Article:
Bean counters say deal barely makes a dent
WASHINGTON — A budget estimate released yesterday says that the spending bill negotiated between President Obama and House Speaker John Boehner would produce less than 1 percent of the $38 billion in claimed savings by the end of this budget year.
The Congressional Budget Office estimate shows that the spending bill due for a House vote today would cut just $352 million from the deficit through Sept. 30. About $8 billion in cuts to domestic programs and foreign aid by then are offset by nearly equal increases in defense spending.
The House began debate on the measure yesterday.
The budget deficit is projected at $1.6 trillion this year. The study confirms that the measure trims $38 billion in new spending authority but says many of the cuts come in slow-spending accounts such as water-and-sewer grants that do not have an immediate deficit impact.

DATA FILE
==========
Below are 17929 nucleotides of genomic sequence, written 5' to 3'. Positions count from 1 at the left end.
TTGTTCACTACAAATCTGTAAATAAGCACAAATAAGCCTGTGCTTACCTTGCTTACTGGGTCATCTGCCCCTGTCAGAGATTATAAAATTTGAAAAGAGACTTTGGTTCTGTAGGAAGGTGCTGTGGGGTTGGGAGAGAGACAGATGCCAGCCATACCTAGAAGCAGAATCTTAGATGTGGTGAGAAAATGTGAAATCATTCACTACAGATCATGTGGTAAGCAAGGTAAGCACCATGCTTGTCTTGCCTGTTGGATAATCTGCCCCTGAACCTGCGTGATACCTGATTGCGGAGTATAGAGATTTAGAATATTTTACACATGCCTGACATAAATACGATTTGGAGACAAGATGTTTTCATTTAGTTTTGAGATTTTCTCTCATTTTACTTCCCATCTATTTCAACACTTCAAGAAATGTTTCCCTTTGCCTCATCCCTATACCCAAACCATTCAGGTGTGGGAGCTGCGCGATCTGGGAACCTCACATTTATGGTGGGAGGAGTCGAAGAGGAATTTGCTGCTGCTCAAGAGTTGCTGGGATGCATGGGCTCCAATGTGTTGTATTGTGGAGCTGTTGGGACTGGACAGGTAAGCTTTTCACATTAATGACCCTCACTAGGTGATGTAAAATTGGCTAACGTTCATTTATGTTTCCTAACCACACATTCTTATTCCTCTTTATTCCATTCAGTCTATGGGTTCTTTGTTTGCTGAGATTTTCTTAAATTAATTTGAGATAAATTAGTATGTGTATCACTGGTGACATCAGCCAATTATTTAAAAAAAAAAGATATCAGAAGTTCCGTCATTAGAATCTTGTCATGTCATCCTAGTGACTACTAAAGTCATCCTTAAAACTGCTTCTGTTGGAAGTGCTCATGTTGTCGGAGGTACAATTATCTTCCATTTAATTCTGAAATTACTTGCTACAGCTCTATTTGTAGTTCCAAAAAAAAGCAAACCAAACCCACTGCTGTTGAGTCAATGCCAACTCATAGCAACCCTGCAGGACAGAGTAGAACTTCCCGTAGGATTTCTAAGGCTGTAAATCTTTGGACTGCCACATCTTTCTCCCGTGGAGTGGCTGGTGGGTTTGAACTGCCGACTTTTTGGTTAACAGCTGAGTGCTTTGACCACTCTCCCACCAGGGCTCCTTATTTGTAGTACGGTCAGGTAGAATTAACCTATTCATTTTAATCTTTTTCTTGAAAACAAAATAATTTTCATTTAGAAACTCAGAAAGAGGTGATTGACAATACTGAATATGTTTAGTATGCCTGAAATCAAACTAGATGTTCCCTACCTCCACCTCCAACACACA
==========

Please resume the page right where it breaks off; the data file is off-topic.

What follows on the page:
The study does not credit savings claimed by cuts to programs such as children’s health care and a crime victims fund as producing immediate savings. Such cuts often involve spending authority that is unlikely to be used and, as a result, has a negligible effect on the deficit. But such moves can be claimed under budget rules to pay for spending increases elsewhere in the legislation.
Still, the measure halts and begins to reverse large increases for domestic agency operating budgets that have been awarded during Obama’s first two years in office.
“With this bill we not only are arresting that growth but we are receding actual discretionary spending by a record amount, nearly $40 billion in actual cuts in spending that has not ever been accomplished by this body in its history, in the history of the country,’’ said the House Appropriations Committee chairman, Harold Rogers, Republican of Kentucky.
“The cuts in this bill exceed anything ever passed by the House.’’